TOP HONOUR: How a country kid became budding business leader
A HERVEY Bay student has been awarded with his university's highest honour - the Chancellor's Medal.
Fraser Coast graduate Myles Kreis, 26, was able to complete international internships, gaining Australia's most prestigious global study scholarship and taking on a host of leadership roles as part of his education journey through the University of the Sunshine Coast.
"I could not have anticipated the opportunities that would come my way when I first enrolled to study Accounting when USC opened its Fraser Coast campus in 2016," Myles said.
Miles grew up on his family's beef property at Gayndah, west of Maryborough.
"My mantra is that coming from a small regional area should never hold you back, so during my time at USC, I was determined to take every opportunity to advance my knowledge, skills, career and global experience."
In 2018, Myles gained a highly competitive $65,000 scholarship through the Federal Government's New Colombo Plan program.
He was named a New Colombo Plan Fellow after being ranked as the top candidate for South Korea and was the first USC student to achieve this honour.
The scholarship gave Myles the opportunity to study international strategic management at Seoul's Konkuk University, represent Australia at an international youth summit and complete two internships with South Korean companies.
"One of these internships was with changemaker company Root Impact where I worked in the global partnerships team helping to connect South Korean organisations and social entrepreneurs with foreign organisations, governments and social start-up firms," he said.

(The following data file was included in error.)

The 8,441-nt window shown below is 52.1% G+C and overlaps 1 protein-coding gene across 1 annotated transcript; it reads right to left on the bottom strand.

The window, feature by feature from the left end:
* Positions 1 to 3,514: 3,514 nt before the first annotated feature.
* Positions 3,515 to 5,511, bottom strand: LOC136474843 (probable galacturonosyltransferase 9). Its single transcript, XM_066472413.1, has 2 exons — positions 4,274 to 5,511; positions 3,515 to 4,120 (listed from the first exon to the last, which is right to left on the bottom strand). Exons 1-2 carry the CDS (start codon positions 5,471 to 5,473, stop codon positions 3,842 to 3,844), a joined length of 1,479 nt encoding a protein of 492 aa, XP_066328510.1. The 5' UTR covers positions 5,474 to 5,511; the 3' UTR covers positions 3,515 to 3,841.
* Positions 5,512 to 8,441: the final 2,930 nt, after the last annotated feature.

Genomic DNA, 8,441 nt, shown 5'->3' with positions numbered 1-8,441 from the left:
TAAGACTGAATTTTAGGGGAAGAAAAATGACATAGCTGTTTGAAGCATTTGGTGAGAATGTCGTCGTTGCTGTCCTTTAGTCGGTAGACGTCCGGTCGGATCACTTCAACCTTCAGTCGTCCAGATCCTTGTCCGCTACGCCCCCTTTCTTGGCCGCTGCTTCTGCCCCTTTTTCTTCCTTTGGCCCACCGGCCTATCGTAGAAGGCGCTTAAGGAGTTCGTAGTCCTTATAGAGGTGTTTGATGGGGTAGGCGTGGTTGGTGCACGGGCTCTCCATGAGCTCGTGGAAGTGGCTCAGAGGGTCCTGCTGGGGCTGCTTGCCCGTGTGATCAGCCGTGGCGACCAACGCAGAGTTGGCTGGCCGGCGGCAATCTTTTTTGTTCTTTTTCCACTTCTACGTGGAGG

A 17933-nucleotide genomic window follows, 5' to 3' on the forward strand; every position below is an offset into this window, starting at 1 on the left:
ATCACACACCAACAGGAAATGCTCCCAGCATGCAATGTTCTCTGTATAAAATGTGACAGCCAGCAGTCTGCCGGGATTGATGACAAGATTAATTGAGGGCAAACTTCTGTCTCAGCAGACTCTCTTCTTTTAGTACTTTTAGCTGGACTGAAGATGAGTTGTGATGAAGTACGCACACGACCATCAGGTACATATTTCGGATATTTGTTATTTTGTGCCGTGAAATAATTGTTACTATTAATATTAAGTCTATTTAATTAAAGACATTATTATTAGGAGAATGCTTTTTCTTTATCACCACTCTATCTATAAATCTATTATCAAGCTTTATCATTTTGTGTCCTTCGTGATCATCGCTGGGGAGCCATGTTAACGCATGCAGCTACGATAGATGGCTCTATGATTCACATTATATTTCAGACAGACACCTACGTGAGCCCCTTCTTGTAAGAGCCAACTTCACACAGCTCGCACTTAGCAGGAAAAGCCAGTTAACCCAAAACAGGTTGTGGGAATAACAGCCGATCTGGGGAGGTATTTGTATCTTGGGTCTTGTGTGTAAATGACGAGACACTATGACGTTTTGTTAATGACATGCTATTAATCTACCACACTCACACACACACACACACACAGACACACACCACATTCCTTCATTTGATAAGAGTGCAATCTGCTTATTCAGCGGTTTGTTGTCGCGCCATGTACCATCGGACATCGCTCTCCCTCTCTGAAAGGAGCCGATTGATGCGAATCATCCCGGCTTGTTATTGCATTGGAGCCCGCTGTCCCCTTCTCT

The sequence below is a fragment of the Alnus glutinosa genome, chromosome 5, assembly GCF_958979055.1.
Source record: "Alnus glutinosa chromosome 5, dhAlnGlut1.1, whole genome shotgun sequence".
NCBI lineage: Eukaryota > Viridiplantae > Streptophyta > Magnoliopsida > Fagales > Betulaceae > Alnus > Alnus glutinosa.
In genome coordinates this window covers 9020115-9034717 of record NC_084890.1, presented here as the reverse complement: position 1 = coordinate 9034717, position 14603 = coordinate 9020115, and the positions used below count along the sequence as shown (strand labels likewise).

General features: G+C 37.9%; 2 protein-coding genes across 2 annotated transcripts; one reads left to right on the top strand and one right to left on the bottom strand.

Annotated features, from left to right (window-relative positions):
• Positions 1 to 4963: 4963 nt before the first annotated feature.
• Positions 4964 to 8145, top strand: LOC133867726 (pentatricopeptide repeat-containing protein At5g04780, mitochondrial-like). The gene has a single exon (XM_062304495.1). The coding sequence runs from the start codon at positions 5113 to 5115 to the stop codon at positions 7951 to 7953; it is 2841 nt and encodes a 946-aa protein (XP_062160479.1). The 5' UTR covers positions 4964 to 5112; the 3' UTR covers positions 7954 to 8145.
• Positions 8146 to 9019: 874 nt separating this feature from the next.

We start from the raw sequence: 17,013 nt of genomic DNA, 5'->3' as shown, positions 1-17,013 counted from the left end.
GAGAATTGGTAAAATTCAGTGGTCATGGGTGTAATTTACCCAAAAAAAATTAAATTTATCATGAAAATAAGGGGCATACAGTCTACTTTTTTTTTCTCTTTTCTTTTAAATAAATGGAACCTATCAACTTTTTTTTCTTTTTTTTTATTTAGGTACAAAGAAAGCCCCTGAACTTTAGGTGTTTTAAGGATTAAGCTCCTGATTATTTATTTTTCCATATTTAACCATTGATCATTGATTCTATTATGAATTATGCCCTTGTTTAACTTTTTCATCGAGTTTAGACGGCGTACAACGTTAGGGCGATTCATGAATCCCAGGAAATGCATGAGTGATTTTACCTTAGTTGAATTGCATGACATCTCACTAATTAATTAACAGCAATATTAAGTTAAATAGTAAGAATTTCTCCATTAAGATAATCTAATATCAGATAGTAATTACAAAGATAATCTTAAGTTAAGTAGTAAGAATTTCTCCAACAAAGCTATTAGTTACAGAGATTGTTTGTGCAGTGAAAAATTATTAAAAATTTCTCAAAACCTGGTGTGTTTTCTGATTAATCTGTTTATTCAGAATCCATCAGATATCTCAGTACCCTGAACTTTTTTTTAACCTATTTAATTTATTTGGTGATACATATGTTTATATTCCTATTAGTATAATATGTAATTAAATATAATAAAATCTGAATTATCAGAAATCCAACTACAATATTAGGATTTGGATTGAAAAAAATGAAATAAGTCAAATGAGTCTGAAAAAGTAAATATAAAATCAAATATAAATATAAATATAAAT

"Through the scholarship, I also had the opportunity to gain valuable networking experience by attending Australian Embassy functions in Seoul and events organised though the Australian Chamber of Commerce, including the 2018 Australia-Korea Business Council meeting."
Since completing a Business /Commerce (Accounting) degree at USC, Myles has gained a graduate position at Hervey Bay accounting and business advisory company FABsolutions.
Myles received several academic awards during his studies and graduated with a University Commendation for Academic Excellence after achieving an overall grade point average of 6.53 out of a possible 7.
It was also his volunteer work with a range of student and community events and initiatives, both in South Korea and at the Fraser Coast, that led to his successful nomination for the prestigious Chancellor's Medal.
Myles continued to volunteer while studying at Seoul's Konkuk University, helping new international exchange students transition into their study programs, and teaching English to Korean students.
Myles credits the support and encouragement of his family and USC Fraser Coast Lecturer in Accounting Dr Ratna Paudyal for much of his success.
"If it wasn't for Dr Paudyal's belief in me and his ability to generate a positive mindset, I would not have performed as well academically or have embraced as many leadership opportunities that I did," he said.
Dr Paudyal said Myles was a worthy winner of the Chancellor's Medal who had contributed extensively to USC and the wider community during his undergraduate degree.
"As a student, he possessed an entrepreneurial spirit to initiate change, enjoyed contributing to help teams achieve their chosen goals and worked to enhance the university experience of other USC students," Dr Paudyal said.